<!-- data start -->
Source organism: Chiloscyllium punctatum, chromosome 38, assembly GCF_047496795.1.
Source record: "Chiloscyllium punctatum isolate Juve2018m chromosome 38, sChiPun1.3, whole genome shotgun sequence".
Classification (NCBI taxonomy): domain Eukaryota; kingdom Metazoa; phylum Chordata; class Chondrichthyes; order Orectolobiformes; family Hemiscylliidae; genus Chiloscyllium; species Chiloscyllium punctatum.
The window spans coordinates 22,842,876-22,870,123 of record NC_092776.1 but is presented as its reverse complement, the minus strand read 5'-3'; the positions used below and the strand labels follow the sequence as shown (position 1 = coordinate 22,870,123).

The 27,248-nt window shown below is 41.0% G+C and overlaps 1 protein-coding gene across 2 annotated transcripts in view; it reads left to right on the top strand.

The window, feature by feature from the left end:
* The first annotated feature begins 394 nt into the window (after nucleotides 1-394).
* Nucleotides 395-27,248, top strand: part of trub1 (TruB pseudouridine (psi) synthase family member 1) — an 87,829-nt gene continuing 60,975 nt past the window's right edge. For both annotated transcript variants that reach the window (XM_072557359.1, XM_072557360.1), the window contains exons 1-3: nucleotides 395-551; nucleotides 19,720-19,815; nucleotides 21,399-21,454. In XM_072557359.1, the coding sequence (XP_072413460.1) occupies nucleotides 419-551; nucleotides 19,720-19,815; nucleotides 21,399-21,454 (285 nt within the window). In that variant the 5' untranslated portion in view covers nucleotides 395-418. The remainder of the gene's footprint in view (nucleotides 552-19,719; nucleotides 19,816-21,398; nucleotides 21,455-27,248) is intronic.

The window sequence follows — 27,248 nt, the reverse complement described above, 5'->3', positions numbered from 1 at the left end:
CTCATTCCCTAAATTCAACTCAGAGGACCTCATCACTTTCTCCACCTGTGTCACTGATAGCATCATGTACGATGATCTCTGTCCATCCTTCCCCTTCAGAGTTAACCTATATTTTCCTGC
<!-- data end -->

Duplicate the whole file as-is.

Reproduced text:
Source organism: Chiloscyllium punctatum, chromosome 38, assembly GCF_047496795.1.
Source record: "Chiloscyllium punctatum isolate Juve2018m chromosome 38, sChiPun1.3, whole genome shotgun sequence".
Classification (NCBI taxonomy): domain Eukaryota; kingdom Metazoa; phylum Chordata; class Chondrichthyes; order Orectolobiformes; family Hemiscylliidae; genus Chiloscyllium; species Chiloscyllium punctatum.
The window spans coordinates 22,842,876-22,870,123 of record NC_092776.1 but is presented as its reverse complement, the minus strand read 5'-3'; the positions used below and the strand labels follow the sequence as shown (position 1 = coordinate 22,870,123).

The 27,248-nt window shown below is 41.0% G+C and overlaps 1 protein-coding gene across 2 annotated transcripts in view; it reads left to right on the top strand.

The window, feature by feature from the left end:
* The first annotated feature begins 394 nt into the window (after nucleotides 1-394).
* Nucleotides 395-27,248, top strand: part of trub1 (TruB pseudouridine (psi) synthase family member 1) — an 87,829-nt gene continuing 60,975 nt past the window's right edge. For both annotated transcript variants that reach the window (XM_072557359.1, XM_072557360.1), the window contains exons 1-3: nucleotides 395-551; nucleotides 19,720-19,815; nucleotides 21,399-21,454. In XM_072557359.1, the coding sequence (XP_072413460.1) occupies nucleotides 419-551; nucleotides 19,720-19,815; nucleotides 21,399-21,454 (285 nt within the window). In that variant the 5' untranslated portion in view covers nucleotides 395-418. The remainder of the gene's footprint in view (nucleotides 552-19,719; nucleotides 19,816-21,398; nucleotides 21,455-27,248) is intronic.

The window sequence follows — 27,248 nt, the reverse complement described above, 5'->3', positions numbered from 1 at the left end:
CTCATTCCCTAAATTCAACTCAGAGGACCTCATCACTTTCTCCACCTGTGTCACTGATAGCATCATGTACGATGATCTCTGTCCATCCTTCCCCTTCAGAGTTAACCTATATTTTCCTGC